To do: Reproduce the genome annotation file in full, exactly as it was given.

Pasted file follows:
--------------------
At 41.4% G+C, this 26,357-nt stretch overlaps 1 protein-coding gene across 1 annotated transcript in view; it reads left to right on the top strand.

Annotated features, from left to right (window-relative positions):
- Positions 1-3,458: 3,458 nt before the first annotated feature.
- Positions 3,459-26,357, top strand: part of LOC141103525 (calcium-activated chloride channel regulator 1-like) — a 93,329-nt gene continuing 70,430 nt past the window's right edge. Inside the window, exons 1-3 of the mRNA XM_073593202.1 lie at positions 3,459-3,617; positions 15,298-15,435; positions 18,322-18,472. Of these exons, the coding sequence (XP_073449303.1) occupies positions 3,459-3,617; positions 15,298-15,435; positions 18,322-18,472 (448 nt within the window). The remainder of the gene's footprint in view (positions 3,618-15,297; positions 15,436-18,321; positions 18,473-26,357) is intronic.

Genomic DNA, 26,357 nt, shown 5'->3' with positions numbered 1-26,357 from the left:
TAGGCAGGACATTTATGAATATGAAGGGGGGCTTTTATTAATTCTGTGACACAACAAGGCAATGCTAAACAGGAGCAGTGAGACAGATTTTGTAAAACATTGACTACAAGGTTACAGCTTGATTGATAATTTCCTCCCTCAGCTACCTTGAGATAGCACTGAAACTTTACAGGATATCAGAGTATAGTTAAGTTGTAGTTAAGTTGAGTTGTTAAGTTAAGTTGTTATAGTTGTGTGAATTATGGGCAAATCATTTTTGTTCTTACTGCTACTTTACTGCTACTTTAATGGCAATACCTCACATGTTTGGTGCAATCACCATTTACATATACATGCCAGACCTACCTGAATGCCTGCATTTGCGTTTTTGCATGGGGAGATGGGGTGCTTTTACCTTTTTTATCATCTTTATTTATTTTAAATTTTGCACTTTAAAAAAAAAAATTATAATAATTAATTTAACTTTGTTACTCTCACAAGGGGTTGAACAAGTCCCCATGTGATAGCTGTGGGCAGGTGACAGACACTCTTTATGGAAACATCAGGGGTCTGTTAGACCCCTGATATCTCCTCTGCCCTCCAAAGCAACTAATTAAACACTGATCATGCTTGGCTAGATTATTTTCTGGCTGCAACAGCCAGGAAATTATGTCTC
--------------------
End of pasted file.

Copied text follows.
At 41.4% G+C, this 26,357-nt stretch overlaps 1 protein-coding gene across 1 annotated transcript in view; it reads left to right on the top strand.

Annotated features, from left to right (window-relative positions):
- Positions 1-3,458: 3,458 nt before the first annotated feature.
- Positions 3,459-26,357, top strand: part of LOC141103525 (calcium-activated chloride channel regulator 1-like) — a 93,329-nt gene continuing 70,430 nt past the window's right edge. Inside the window, exons 1-3 of the mRNA XM_073593202.1 lie at positions 3,459-3,617; positions 15,298-15,435; positions 18,322-18,472. Of these exons, the coding sequence (XP_073449303.1) occupies positions 3,459-3,617; positions 15,298-15,435; positions 18,322-18,472 (448 nt within the window). The remainder of the gene's footprint in view (positions 3,618-15,297; positions 15,436-18,321; positions 18,473-26,357) is intronic.

Genomic DNA, 26,357 nt, shown 5'->3' with positions numbered 1-26,357 from the left:
TAGGCAGGACATTTATGAATATGAAGGGGGGCTTTTATTAATTCTGTGACACAACAAGGCAATGCTAAACAGGAGCAGTGAGACAGATTTTGTAAAACATTGACTACAAGGTTACAGCTTGATTGATAATTTCCTCCCTCAGCTACCTTGAGATAGCACTGAAACTTTACAGGATATCAGAGTATAGTTAAGTTGTAGTTAAGTTGAGTTGTTAAGTTAAGTTGTTATAGTTGTGTGAATTATGGGCAAATCATTTTTGTTCTTACTGCTACTTTACTGCTACTTTAATGGCAATACCTCACATGTTTGGTGCAATCACCATTTACATATACATGCCAGACCTACCTGAATGCCTGCATTTGCGTTTTTGCATGGGGAGATGGGGTGCTTTTACCTTTTTTATCATCTTTATTTATTTTAAATTTTGCACTTTAAAAAAAAAAATTATAATAATTAATTTAACTTTGTTACTCTCACAAGGGGTTGAACAAGTCCCCATGTGATAGCTGTGGGCAGGTGACAGACACTCTTTATGGAAACATCAGGGGTCTGTTAGACCCCTGATATCTCCTCTGCCCTCCAAAGCAACTAATTAAACACTGATCATGCTTGGCTAGATTATTTTCTGGCTGCAACAGCCAGGAAATTATGTCTC